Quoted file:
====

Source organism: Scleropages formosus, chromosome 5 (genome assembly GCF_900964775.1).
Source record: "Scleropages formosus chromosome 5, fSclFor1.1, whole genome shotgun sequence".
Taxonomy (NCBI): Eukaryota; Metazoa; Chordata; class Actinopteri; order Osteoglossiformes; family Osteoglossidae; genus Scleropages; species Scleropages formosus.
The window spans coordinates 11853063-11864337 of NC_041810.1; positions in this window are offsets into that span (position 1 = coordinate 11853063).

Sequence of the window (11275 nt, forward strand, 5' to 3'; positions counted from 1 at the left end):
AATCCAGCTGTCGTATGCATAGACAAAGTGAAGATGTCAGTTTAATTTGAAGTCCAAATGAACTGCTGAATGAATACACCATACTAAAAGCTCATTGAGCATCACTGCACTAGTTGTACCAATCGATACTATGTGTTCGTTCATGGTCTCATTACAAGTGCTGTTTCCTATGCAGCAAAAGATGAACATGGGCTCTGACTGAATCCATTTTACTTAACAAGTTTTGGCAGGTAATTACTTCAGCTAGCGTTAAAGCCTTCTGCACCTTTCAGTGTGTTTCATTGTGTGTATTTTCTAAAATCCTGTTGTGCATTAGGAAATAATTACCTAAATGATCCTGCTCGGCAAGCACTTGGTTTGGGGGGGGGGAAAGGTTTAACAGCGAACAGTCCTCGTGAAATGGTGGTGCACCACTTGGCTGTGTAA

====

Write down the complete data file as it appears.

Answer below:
Source organism: Scleropages formosus, chromosome 5 (genome assembly GCF_900964775.1).
Source record: "Scleropages formosus chromosome 5, fSclFor1.1, whole genome shotgun sequence".
Taxonomy (NCBI): Eukaryota; Metazoa; Chordata; class Actinopteri; order Osteoglossiformes; family Osteoglossidae; genus Scleropages; species Scleropages formosus.
The window spans coordinates 11853063-11864337 of NC_041810.1; positions in this window are offsets into that span (position 1 = coordinate 11853063).

Sequence of the window (11275 nt, forward strand, 5' to 3'; positions counted from 1 at the left end):
AATCCAGCTGTCGTATGCATAGACAAAGTGAAGATGTCAGTTTAATTTGAAGTCCAAATGAACTGCTGAATGAATACACCATACTAAAAGCTCATTGAGCATCACTGCACTAGTTGTACCAATCGATACTATGTGTTCGTTCATGGTCTCATTACAAGTGCTGTTTCCTATGCAGCAAAAGATGAACATGGGCTCTGACTGAATCCATTTTACTTAACAAGTTTTGGCAGGTAATTACTTCAGCTAGCGTTAAAGCCTTCTGCACCTTTCAGTGTGTTTCATTGTGTGTATTTTCTAAAATCCTGTTGTGCATTAGGAAATAATTACCTAAATGATCCTGCTCGGCAAGCACTTGGTTTGGGGGGGGGGAAAGGTTTAACAGCGAACAGTCCTCGTGAAATGGTGGTGCACCACTTGGCTGTGTAA